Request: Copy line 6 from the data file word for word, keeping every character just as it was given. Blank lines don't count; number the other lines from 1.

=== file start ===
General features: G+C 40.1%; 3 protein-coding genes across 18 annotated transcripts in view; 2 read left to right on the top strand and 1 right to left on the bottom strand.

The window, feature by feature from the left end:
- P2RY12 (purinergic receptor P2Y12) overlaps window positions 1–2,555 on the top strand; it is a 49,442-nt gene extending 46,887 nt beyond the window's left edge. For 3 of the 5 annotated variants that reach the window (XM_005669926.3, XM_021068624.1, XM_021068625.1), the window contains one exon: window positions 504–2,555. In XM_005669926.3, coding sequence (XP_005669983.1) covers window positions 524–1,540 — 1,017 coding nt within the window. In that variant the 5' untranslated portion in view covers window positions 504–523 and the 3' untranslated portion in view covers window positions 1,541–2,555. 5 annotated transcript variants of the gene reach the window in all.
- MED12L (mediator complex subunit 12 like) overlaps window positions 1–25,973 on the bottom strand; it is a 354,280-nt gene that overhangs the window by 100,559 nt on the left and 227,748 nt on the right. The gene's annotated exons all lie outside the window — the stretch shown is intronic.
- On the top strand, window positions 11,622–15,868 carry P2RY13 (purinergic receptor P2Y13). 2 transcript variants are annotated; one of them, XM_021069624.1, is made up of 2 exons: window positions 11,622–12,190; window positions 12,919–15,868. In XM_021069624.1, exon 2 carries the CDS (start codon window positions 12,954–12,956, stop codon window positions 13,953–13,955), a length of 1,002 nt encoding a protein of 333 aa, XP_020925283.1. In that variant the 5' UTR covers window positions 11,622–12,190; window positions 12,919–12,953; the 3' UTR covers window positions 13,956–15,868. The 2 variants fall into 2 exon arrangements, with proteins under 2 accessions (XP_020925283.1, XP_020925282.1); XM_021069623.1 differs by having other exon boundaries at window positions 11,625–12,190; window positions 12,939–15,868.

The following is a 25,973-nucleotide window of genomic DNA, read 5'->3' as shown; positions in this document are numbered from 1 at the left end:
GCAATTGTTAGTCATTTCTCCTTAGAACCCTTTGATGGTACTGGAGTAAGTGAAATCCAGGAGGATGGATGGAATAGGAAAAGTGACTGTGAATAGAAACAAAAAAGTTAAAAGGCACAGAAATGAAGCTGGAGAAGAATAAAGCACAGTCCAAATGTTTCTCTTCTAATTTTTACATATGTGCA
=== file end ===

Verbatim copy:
The following is a 25,973-nucleotide window of genomic DNA, read 5'->3' as shown; positions in this document are numbered from 1 at the left end: